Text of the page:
Recently, I learned about a mysterious event associated with “Dyatlov’s Pass” that took place in Ural Mountains in Soviet Russia in 1959. Nine hikers were found dead under the most peculiar circumstances. They had cut their tent open from the inside and issued forth into -4 degrees Fahrenheit (-20 degrees Celsius) weather, most of them wearing little clothing and no shoes. All the hikers had internal injuries, such as fractured skulls or broken ribs, yet no bruising, cuts, on contusions on their soft tissue. Some of their clothing tested positive for traces of radiation. In the snow, there were no other footprints but those of the hikers, and no sign of a struggle, despite the fact that one of the hikers was missing their eyes and tongue. Other strange details abounded and the mystery was never solved. It immediately drew my attention because I am from the former Soviet Union and because…well, I confess, I love a good (murder) mystery! I began to scour the internet for clues as I did not plan to travel to Ural to try to solve this. A theory began to spin in my mind. It was exciting, interesting, and I spent much time thinking about it over the course of a few days.
I don’t have an answer for this mystery. There are some sources on the internet that claim that they do, and present their theories, from aliens to avalanches. To me, I know that it does not even particularly matter what my theory is. What matters is that, most likely, this mystery will never be solved, simply due to the fact that it happened in 1959, and most of evidence collected by Soviet officials is gone or inaccessible. Not that they had complex forensics to collect evidence in the first place. What does this mean to me? That means that as I age, my mind will likely return to this mystery from time to time, ponder it, feel it out, refine my theory, and then let it go again as something I cannot solve. The beauty is that I can keep enjoying the process of “solving” it in my mind. And I am not alone. There have been many people who have been fascinated by this event, written books, produced films, spun their webs of theories. Why? It will not bring the hikers back. Now, in 2013, it will not change the lives of people living in Ural. Even if the solution presented itself, it would likely have no practical significance.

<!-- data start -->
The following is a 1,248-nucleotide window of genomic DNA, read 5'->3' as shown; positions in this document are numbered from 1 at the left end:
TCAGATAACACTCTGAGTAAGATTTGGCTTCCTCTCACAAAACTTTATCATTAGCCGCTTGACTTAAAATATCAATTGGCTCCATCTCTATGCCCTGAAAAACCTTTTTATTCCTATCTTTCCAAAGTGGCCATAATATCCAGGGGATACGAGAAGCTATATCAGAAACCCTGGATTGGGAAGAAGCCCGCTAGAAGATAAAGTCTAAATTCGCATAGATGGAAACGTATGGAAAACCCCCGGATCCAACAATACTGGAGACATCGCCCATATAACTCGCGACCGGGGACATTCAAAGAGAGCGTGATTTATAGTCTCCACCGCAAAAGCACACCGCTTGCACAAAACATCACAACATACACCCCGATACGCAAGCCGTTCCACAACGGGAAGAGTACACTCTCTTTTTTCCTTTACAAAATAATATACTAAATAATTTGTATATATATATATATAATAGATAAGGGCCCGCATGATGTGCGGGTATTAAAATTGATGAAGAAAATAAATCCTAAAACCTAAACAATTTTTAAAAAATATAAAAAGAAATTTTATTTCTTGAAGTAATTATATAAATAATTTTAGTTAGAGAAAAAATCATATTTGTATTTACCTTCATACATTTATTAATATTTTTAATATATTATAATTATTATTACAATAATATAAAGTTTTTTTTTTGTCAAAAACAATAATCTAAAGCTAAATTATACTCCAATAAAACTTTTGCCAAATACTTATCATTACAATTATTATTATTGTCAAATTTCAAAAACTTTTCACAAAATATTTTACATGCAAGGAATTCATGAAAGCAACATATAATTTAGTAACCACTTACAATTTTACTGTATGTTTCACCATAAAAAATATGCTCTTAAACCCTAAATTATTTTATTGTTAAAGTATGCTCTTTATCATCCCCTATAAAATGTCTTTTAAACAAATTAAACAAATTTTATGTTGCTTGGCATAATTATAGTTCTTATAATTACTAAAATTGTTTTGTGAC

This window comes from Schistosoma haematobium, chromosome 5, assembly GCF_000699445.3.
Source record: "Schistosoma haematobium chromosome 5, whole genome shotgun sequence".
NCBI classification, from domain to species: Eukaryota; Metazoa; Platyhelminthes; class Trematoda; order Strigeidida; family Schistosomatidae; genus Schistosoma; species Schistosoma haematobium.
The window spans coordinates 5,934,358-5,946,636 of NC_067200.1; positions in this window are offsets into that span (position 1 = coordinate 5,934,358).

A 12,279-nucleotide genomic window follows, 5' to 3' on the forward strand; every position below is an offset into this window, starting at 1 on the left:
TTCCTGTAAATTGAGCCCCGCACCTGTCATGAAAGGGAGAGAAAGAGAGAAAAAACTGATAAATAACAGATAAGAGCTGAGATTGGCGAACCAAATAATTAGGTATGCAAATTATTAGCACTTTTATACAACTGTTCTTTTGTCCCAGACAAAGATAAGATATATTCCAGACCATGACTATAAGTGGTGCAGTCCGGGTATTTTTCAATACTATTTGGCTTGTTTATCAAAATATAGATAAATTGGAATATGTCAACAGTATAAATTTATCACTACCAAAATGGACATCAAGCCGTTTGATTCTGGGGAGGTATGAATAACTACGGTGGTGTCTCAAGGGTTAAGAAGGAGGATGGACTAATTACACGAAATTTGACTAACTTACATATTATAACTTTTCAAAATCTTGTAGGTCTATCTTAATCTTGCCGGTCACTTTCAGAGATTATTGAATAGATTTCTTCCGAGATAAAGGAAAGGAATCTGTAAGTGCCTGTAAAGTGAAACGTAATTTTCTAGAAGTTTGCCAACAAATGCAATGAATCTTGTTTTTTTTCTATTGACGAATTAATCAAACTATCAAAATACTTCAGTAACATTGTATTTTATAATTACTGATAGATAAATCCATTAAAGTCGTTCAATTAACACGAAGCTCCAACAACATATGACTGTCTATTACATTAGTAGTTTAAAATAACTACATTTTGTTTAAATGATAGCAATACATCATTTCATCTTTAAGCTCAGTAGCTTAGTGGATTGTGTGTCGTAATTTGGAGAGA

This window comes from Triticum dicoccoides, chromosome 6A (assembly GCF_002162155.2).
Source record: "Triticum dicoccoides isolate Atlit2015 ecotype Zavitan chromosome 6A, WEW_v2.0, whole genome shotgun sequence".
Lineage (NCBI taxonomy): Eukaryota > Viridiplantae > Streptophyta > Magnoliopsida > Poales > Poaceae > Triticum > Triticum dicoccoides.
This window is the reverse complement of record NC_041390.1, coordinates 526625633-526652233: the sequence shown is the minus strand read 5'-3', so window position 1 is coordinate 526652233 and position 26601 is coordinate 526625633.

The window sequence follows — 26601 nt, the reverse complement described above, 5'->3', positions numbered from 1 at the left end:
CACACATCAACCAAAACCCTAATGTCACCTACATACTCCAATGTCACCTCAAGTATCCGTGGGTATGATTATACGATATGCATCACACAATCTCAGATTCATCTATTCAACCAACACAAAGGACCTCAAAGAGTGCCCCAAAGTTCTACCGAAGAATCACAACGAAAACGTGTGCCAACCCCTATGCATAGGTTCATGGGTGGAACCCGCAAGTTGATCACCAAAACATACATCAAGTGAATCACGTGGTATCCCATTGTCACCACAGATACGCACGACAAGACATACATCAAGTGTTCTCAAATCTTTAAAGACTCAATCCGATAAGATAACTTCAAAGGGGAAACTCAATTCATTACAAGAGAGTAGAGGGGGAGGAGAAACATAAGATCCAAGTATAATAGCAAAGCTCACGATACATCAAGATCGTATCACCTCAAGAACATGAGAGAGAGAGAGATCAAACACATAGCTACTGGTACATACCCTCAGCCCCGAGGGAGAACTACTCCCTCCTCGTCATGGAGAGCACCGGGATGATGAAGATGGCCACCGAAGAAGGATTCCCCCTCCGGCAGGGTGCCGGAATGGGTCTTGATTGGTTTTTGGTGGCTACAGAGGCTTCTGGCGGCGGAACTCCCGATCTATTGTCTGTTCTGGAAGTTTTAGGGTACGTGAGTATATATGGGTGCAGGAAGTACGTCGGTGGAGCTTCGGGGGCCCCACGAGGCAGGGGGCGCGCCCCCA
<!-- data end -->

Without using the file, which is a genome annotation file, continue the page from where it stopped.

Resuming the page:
Except that we could no longer ponder on the “what ifs?” and the “but maybes….” The process of solving mysteries is addictive in its excitement, its draw.